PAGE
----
As ‘Carlitos’ scratched a long itch to return home and finish his career at Boca Juniors, Agnelli sought the perfect fit to replace him, someone who could carry the shirt with distinction. Chelsea’s Oscar and World Cup final goalscorer Mario Götze were both touted as potential heirs, as was Wolfsburg’s Julian Draxler. When asked if he would assume control, club talisman Claudio Marchisio didn’t feel it was right for him to take it. “It’s right that a star wears the number 10, a player that gets the fans excited.”

Juve were looking for a player with character, individuality and star quality; a player of immense skill and self-belief. As well as the characteristics already touched upon, the profile of the player in question also had to be someone who was capable of inspiring those around him. In the end it, the solution was closer to home than anticipated. The club’s hierarchy realised they needed to look no further than a guy already at the club: Paul Pogba.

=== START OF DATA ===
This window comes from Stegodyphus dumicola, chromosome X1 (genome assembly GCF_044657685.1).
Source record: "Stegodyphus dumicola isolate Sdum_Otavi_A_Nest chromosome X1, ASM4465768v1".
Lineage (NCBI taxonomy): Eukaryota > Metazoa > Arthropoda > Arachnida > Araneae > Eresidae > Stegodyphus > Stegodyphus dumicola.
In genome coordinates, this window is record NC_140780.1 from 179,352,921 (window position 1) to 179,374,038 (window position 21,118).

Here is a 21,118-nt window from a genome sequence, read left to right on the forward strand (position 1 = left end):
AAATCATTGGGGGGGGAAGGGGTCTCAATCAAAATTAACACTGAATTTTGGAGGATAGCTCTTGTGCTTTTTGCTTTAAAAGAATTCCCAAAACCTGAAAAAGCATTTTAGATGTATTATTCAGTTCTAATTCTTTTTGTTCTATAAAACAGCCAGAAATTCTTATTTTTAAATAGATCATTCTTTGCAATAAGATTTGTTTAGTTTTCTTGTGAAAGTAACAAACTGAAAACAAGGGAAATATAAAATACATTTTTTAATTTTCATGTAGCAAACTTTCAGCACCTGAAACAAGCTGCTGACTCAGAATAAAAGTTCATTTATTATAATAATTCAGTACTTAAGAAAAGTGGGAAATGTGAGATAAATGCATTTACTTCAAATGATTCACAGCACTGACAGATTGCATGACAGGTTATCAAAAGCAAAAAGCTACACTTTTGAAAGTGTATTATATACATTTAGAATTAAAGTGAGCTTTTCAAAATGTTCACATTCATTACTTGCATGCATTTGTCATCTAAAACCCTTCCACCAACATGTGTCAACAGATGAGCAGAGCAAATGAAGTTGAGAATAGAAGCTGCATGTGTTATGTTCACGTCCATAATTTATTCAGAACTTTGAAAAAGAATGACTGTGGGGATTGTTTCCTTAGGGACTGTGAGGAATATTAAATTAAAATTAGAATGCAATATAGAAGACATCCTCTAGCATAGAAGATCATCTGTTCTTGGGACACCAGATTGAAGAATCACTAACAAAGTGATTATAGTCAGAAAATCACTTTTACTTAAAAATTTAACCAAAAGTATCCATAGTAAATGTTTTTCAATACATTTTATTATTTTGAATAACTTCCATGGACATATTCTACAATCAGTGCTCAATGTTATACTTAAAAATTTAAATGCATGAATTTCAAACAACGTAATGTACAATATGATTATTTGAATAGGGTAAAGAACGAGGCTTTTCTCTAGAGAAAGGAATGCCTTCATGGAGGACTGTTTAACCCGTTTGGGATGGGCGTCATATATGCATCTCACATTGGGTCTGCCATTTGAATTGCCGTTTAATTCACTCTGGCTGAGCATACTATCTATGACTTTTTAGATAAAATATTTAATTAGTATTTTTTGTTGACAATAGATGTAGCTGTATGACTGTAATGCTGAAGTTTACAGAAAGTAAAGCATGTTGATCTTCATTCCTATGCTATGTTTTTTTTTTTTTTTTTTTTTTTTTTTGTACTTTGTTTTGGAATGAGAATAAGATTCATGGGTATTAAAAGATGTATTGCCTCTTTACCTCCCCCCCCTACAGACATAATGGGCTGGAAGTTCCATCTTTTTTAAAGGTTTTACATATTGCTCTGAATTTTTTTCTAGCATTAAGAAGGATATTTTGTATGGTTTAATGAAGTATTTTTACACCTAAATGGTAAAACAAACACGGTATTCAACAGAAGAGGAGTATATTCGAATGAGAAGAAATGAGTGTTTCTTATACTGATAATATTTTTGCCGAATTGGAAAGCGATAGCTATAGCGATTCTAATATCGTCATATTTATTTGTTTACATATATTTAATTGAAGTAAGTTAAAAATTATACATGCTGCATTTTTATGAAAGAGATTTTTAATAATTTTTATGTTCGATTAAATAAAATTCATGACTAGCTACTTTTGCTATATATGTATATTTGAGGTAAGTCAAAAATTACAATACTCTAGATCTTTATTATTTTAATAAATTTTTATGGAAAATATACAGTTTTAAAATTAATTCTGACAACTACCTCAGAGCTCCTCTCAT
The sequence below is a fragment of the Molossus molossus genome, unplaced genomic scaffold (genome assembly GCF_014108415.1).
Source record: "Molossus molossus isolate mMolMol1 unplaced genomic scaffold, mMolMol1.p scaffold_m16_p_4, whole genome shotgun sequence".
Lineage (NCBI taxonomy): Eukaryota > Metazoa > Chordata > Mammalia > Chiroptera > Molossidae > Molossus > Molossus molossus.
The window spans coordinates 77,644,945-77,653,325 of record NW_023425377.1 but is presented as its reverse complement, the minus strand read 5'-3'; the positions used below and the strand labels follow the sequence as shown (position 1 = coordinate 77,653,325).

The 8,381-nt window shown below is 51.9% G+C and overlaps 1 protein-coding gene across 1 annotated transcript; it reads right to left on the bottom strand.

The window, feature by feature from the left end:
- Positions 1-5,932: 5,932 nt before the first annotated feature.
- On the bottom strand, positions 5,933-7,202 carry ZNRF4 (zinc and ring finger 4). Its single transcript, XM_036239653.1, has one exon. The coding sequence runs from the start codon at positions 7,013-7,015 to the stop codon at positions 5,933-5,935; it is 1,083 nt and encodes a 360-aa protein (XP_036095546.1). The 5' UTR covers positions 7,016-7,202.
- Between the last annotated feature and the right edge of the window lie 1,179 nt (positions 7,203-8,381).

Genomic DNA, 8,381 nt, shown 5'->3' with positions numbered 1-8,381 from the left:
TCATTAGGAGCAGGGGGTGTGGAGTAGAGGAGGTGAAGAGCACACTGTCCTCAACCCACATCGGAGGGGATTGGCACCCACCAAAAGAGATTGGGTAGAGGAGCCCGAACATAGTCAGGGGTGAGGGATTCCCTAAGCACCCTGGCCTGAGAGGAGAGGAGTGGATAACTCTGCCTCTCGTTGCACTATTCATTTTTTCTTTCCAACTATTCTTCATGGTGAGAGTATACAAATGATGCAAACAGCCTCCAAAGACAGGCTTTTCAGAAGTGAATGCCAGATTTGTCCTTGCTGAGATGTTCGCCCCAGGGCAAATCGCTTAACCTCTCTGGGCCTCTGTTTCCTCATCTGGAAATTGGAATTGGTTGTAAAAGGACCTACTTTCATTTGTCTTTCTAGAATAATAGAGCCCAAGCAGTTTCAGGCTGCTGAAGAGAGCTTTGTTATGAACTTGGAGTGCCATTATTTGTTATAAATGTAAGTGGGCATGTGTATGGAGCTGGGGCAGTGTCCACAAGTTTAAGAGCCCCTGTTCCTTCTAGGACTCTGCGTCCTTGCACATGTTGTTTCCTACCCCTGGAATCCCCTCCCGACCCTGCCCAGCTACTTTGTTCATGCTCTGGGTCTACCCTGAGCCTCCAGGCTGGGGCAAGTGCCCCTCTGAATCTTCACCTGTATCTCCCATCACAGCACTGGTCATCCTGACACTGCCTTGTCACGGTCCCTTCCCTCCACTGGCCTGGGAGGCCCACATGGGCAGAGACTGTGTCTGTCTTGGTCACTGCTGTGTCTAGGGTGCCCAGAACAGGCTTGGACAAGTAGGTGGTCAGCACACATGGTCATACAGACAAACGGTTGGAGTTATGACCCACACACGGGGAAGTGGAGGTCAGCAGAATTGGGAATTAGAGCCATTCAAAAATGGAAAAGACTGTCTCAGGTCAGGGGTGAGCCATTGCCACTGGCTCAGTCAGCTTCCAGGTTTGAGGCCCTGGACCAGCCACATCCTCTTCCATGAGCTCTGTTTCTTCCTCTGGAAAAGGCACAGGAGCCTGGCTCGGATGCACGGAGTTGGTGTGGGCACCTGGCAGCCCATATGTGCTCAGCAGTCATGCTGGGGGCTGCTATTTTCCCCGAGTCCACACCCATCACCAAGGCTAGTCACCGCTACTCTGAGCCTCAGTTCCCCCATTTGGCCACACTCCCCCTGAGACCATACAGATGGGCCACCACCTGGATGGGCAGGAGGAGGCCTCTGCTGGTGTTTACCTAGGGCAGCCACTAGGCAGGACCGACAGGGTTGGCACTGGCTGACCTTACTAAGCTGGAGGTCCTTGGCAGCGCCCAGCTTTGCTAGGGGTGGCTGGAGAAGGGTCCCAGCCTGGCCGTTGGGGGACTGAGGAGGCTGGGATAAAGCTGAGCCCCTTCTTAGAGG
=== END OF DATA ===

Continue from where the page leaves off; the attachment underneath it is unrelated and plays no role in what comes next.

Not only did Pogba want the number 10 shirt, he demanded it. In the absence of Tevez, Andrea Pirlo and Arturo Vidal, he recognised the need for him to step up to the mark. The sufficient blend of talent, aura and intestinal fortitude all epitomise the Frenchman, because it takes balls to demand such responsibility at the age of 22. It is somehow ironic that Pogba’s very noticeable ebullience which has got him to this point is the very same attitude which drove Sir Alex Ferguson to allow him leave on a free transfer just four years ago.